It has been a busy summer for our buildings team as they work to complete the renovations of an early 20th Century stone cottage in Overbury.
A lovely detached 3 bedroom cottage, set in the heart of the village, with a large garden and beautiful views across the Park, is being modernised and transformed into a fabulous family...
"On one of the hottest days of the year Overbury Staff took 5 mins out of the office and were given the opportunity to learn a but more about different types of fire extinguishers and see what they were like to use,first hand.It was a great training exercise.We hope we never have to use them but it's helpful to know how to use them...
There is so much public awareness of the perceived issues with Glyphostate at the moment even though 3300 studies have shown it to be a very benign chemical when used correctly in the field. With any potential restriction on its use being enforced on us I wanted to have a look at an alternative method of killing a cover crop before we plant our harvestable, or cash crop, into the field. To me a cover crop can only enhance the soil and the wider environment. It shields the soil from rain, reducing runoff and erosion; it feeds the soil biology with carbohydrates and encourages the development of below ground microbial populations; provides winter feed for our sheep; increases soil organic matter to hold more nutrients and water - it’s a no brainier for the farm and the wider environment.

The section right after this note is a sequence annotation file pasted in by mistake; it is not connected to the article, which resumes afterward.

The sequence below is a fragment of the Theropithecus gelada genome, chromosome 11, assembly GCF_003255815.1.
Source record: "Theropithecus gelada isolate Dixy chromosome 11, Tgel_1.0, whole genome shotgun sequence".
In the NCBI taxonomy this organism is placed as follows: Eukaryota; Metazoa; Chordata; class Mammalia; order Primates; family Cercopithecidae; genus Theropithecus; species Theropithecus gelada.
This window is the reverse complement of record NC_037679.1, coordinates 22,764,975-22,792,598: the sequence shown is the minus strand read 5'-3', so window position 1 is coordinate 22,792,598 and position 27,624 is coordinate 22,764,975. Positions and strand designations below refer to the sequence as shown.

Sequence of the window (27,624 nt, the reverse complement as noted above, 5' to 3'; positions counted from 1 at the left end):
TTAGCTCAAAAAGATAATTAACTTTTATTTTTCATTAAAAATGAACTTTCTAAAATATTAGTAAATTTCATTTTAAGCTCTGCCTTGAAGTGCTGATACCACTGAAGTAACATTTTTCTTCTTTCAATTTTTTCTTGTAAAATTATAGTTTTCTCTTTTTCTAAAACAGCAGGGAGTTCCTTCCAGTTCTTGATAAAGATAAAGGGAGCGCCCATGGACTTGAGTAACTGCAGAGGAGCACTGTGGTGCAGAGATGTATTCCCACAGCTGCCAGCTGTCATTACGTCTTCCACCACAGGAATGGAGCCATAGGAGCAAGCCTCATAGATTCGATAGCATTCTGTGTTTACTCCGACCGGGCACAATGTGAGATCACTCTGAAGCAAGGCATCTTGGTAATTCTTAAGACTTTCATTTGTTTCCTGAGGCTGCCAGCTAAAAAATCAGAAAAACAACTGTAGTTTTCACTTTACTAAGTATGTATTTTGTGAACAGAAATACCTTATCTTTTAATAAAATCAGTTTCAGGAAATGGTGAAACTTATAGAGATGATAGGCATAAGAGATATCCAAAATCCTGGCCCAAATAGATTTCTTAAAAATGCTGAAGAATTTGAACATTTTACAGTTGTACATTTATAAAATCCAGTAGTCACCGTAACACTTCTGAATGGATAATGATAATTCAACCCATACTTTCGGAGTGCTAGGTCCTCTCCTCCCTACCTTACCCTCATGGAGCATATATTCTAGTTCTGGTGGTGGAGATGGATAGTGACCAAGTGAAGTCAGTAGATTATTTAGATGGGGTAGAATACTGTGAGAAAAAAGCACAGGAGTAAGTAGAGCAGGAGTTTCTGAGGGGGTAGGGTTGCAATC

For the last 3 years we have been experimenting with companion crops in our oilseed rape fields, that is growing more than one species of plant together. The companions are mainly based around legumes to try and increase the amount of atmospheric nitrogen that we can capture and then make available to our farming system, and why wouldn’t we? The atmosphere is 76% nitrogen, yet our cereal and brassica plants cannot use any of it. But legumes can-and they do it very quickly.
We started this years autumn drilling (planting) right up on the top of Bredon Hill with winter malting barley. The seeds were planted into the chopped residue (straw) of the previous crop (spring barley) and rolled in.
We are finally approaching the end of Harvest 2017.
We had been waiting for some more sunshine and so, between the showers, we have managed to harvest all the Linseed. The harvested seeds should hopefully be used by other farmers next spring to plant in their fields.